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Mikhail Kogan Mikhail Kogan
Associate Professor of Medicine

Office Phone: 202-741-2870
Email: Email
Department: Medicine


For Dr. Mikhail Kogan, Medical Director of the GW Center for Integrative Medicine, the practice of medicine, much like the rest of his life, has been a journey of great distance across many cultures, with valuable new learning and different perspectives coming at every step along the way. All of those experiences – here or abroad, in the classroom or the clinic, on the road and at home, in his professional career and his personal life – have endowed Dr. Kogan with the skills, talents, openness, and inquisitiveness that set him apart as a committed and caring practitioner of integrative medicine.

Born in Moscow in what was then the Soviet Union, Dr. Kogan emigrated with his family while still in his teen years, first to Israel and then to the United States, where he obtained his medical degree from the Drexel University College of Medicine in Philadelphia, Pennsylvania. He followed a Primary Care and Social Medicine Track Residency in Internal Medicine at Montefiore Medical Center in New York City, and a Fellowship in Geriatric Medicine at The George Washington University School of Medicine and Health Sciences in Washington, D.C., which led to his joining the faculty there as an assistant professor of medicine in the Division of Geriatrics and Palliative Care. In addition to multiple research and teaching responsibilities at the GW School of Medicine and Health Sciences, Dr. Kogan currently serves as Associate Director of the Geriatrics Fellowship Program and provides geriatric consultations at George Washington University Hospital.

In addition to his formal training in conventional Western medicine, Dr. Kogan has actively pursued a number of other healing arts and practices that have shaped his understanding of and approach to patient care. He is a graduate of a two-year training course in craniosacral therapy, a subtle osteopathic modality that has a wide range of effectiveness for different conditions such as headaches, back pains, and fatigue. He has also completed a four-year program at the Suluk Academy, a teaching center based on the principles and traditions of Sufism, where he learned how to incorporate meditation, mindfulness, and different spiritual practices into his daily life and his work with the patients. Among his many other areas of study are courses in nutrition, therapeutic use of vitamins, functional medicine, botanicals, and other alternative modalities.

Weaving those tools into the fabric of his medical practice has enabled Dr. Kogan to provide innovative and effective treatments to his patients with minimal use of invasive procedures or heavy reliance on medications, to understand the importance of self-exploration, awareness and beneficial lifestyle changes as essential stepping stones on his patients’ paths towards better health.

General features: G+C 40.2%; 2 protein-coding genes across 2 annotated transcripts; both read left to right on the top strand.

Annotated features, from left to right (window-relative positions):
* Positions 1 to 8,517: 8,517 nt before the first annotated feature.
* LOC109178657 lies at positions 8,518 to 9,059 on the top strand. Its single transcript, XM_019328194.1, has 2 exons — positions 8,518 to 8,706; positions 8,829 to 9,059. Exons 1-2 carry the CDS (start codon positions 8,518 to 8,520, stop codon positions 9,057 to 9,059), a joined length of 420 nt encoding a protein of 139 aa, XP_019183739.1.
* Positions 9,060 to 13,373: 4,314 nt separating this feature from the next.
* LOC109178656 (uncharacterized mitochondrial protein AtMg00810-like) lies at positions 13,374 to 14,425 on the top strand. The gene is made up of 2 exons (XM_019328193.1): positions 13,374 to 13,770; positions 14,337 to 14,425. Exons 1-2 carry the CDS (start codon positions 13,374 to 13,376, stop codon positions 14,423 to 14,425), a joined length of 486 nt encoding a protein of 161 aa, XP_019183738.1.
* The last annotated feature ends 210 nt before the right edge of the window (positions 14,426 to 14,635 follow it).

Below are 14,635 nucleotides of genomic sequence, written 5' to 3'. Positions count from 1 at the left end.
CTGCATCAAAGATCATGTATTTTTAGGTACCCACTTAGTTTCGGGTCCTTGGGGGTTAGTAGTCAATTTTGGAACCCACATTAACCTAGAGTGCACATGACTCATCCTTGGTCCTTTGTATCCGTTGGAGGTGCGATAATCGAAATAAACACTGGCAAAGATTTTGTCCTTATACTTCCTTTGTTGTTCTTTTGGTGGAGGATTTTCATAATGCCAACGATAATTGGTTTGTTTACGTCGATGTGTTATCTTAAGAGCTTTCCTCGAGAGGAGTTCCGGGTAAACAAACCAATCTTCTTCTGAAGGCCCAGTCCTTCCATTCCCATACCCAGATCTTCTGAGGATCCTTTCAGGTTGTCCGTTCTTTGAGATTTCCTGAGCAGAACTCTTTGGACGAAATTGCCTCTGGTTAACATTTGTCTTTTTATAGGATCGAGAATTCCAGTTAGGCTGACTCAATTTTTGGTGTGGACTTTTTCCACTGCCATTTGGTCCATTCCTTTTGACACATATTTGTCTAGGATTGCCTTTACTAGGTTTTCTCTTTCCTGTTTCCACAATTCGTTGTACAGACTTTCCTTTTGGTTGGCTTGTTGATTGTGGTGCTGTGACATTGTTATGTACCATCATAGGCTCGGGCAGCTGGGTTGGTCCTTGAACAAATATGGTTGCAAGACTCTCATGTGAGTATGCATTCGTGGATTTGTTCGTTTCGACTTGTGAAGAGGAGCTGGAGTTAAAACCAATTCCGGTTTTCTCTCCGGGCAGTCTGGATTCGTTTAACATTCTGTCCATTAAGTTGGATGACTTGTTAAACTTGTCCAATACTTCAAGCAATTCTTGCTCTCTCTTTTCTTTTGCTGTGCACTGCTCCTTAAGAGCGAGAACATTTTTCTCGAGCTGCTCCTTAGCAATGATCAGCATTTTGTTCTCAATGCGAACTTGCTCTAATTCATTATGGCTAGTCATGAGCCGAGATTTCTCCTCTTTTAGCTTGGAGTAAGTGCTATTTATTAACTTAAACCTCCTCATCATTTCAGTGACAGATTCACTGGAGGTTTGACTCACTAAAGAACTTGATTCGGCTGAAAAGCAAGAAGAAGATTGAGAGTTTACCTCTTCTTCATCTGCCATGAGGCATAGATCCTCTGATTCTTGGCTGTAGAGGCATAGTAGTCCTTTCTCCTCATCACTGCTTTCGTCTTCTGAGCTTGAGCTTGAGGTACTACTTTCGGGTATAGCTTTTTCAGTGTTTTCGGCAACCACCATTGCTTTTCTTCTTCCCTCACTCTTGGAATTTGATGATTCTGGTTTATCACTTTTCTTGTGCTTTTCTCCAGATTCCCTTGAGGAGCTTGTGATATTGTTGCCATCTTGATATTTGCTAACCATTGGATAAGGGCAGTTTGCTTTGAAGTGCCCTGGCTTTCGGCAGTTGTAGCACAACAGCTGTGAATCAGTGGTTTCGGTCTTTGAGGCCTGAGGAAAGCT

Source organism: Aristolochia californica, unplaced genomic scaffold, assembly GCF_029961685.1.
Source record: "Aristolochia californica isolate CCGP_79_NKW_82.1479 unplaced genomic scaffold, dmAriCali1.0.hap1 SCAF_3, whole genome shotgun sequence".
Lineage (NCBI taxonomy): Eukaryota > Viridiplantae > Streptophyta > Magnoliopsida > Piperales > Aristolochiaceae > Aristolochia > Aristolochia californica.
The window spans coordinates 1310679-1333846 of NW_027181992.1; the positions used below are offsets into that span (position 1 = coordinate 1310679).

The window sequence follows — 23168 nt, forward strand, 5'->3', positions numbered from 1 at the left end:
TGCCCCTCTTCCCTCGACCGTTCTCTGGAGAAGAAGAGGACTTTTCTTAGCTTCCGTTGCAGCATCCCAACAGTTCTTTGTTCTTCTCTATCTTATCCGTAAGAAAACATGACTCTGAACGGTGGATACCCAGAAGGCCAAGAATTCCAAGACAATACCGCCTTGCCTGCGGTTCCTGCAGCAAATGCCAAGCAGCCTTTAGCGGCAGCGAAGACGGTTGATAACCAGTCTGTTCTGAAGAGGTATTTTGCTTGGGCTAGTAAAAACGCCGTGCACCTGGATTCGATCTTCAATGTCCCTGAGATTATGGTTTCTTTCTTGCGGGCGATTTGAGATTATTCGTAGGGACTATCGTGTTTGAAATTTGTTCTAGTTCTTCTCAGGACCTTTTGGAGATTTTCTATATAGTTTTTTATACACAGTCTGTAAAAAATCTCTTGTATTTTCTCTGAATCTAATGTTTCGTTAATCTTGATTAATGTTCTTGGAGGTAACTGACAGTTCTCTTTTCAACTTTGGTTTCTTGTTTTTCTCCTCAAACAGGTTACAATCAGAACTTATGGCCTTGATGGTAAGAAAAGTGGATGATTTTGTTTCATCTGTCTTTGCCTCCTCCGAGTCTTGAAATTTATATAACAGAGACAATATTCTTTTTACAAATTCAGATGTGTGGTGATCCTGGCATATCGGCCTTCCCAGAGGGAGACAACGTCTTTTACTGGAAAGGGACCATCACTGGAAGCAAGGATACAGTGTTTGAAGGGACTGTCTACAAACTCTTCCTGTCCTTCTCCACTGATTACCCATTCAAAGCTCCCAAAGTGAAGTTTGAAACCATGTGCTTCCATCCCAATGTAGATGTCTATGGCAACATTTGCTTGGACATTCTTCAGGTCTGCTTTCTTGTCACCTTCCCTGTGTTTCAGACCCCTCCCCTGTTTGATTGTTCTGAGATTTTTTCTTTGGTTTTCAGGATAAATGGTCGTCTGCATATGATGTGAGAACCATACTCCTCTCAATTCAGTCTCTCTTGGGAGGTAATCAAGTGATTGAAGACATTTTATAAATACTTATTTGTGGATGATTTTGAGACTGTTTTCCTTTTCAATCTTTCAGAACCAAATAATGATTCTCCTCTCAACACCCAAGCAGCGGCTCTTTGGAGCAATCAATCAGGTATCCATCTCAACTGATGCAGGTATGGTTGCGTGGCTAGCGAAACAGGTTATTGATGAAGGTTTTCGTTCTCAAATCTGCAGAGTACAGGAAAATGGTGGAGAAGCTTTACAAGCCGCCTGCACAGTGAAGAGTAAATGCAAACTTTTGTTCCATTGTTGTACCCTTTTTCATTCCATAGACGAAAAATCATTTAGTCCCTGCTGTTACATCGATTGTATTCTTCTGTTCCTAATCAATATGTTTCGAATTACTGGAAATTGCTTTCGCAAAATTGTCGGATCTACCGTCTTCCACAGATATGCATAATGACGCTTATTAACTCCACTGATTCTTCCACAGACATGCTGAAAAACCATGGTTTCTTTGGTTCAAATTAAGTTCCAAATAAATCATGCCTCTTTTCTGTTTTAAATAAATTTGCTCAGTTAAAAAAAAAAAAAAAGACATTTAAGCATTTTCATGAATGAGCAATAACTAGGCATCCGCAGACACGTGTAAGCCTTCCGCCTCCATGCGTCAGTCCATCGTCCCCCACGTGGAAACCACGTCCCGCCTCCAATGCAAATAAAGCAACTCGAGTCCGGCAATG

His commitment to the importance of integrating different healing modalities with modern-day Western medicine has led him to become a founding board member of the American Board of Integrative Medicine, the director of the George Washington University Integrative Geriatrics Fellowship and co-director of the Integrative Medicine Track program at the George Washington University School of Medicine, a part-time faculty member of the George Washington Institute for Spirituality and Health, and GW Center for Aging, Health and Humanities.

This commitment to an integrated approach to patient care is at the heart of Dr. Kogan’s vision of the GW Center for Integrative Medicine as a model for the Integrated Medical Home, a repository of resources, care, and healing for all patients, but especially those with complex medical problems and chronic conditions who so often need more than conventional Western medical treatments alone can provide

Outside of the clinic, Dr. Kogan, together with his wife Angela, stays busy raising young sons Peter and Sebastian. True to his calling as an integrative practitioner, his leisure time is replete with healthy lifestyle activities that nourish both body and spirit – vigorous exercise, frequent nature walks with his family and dog, beekeeping, and gardening.



Neurodegenerative Diseases
Medical Shared Group Visits
Intravenous Nutrients and Chelation




11/2013, Drexel Magazine, 40 Under 40 alumni section


Director: GW Integrative Medicine Track Program  - School of Medicine


Centers and Institutes

GW Center for Integrative Medicine
DC Veterans Affairs Hospital
GW Center for Aging, Health, and Humanities
GW Institute for Spirituality and Medicine

Community Service

AIM Health Insitute
Bread for the City Clinic


  • Integrative Medicine


  • Geriatrics and Palliative Medicine

Industry Relationships and Collaborations

This faculty member (or a member of their immediate family) has reported a financial interest with the health care related companies listed below. These relations have been reported to the University and, when appropriate, management plans are in place to address potential conflicts.

  • None